Longtime incumbent is due for a challenge
I am grateful to Yvonne Abraham for highlighting the little-understood but vital role of Governor’s Councilors in the state’s criminal justice system and, especially, the embarrassing performance of our 23-year incumbent from the Third District, Councilor Marilyn Petitto Devaney (“Primary importance,” Metro, Aug. 21).
I served seven years on the Judicial Nominating Commission as one of the 21 lawyers who reviewed and interviewed potential judges for Governor Deval Patrick. I observed up-close the significance of the Governor’s Council. It can veto the governor’s nominees to be judges, court clerks, and members of the Parole Board, among others. It decides pardons and commutations and much more.
The incumbent complains that governors nominate their cronies and their big donors, but Patrick nominated qualified, capable, and diverse lawyers — and the incumbent voted against confirming several of them.
The District 3 challenger, Mara Dolan, is a public defender who brings demonstrated commitment to racial and criminal justice to this work. The Third District spans 32 cities and towns, including much of Boston and Cambridge, Arlington, Belmont, Brookline, Burlington, Concord, Lexington, Lincoln, Newton, and Watertown.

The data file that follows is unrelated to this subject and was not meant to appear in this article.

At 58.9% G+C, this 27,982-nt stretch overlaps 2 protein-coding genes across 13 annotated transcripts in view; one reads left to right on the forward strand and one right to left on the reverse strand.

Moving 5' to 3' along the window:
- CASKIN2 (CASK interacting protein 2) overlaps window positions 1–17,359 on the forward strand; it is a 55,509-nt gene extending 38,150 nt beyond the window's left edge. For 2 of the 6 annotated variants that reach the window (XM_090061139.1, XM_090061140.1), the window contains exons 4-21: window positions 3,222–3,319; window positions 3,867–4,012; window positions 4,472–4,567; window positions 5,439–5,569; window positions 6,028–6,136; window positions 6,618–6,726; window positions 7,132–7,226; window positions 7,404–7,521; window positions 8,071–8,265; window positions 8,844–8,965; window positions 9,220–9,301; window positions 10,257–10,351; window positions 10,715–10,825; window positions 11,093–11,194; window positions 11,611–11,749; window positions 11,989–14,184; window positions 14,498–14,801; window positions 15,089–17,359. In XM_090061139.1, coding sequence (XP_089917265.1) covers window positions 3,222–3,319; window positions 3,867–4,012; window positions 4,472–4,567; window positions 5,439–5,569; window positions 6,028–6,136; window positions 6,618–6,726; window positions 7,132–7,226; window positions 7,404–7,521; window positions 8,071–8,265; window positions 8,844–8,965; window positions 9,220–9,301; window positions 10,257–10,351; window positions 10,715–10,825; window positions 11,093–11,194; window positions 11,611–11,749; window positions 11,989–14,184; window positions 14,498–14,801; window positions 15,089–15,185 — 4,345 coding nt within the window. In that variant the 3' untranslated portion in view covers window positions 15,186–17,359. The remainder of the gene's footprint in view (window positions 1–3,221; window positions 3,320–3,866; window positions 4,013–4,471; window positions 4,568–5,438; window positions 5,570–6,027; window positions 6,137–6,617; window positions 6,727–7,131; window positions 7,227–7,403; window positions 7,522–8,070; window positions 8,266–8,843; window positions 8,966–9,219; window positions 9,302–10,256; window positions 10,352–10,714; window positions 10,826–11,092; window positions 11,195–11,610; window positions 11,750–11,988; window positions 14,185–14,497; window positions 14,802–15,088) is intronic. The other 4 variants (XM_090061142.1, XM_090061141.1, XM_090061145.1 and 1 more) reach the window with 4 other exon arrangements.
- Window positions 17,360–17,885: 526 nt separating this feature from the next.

We deserve better. Dolan will add dignity and a deep understanding of both what it takes to sit on the bench and how justice is done. The Sept. 6 primary will decide this race. Please vote for change.
A new face wouldn’t do much to rid council of old habits
Contrary to what Yvonne Abraham suggested in her column Sunday, Marilyn Devaney’s defeat would not bring big change to the Governor’s Council. Far from it. Having attended several Governor’s Council meetings and testified in the past few months, I can say that most council members’ votes appear to be “politics and horse trading,” as Devaney pointed out. Council members routinely miss meetings, walk in and out of hearings, text on their phones, and do business. And they can be seriously disrespectful to the public.
When I testified against a nominee for the Parole Board, a council member interrupted me to say I shouldn’t be wasting their time, since they knew more about the Parole Board than I did — and that council member was not Devaney. Not what one would expect at a public hearing.
The Governor’s Council wields enormous power. It votes on the governor’s picks for judges and the Parole Board and on recommendations for commutations and pardons. It’s high time voters paid attention to this body so that councilors can be held accountable for their behavior.
The writer is a member of the advocacy group Parole Watch.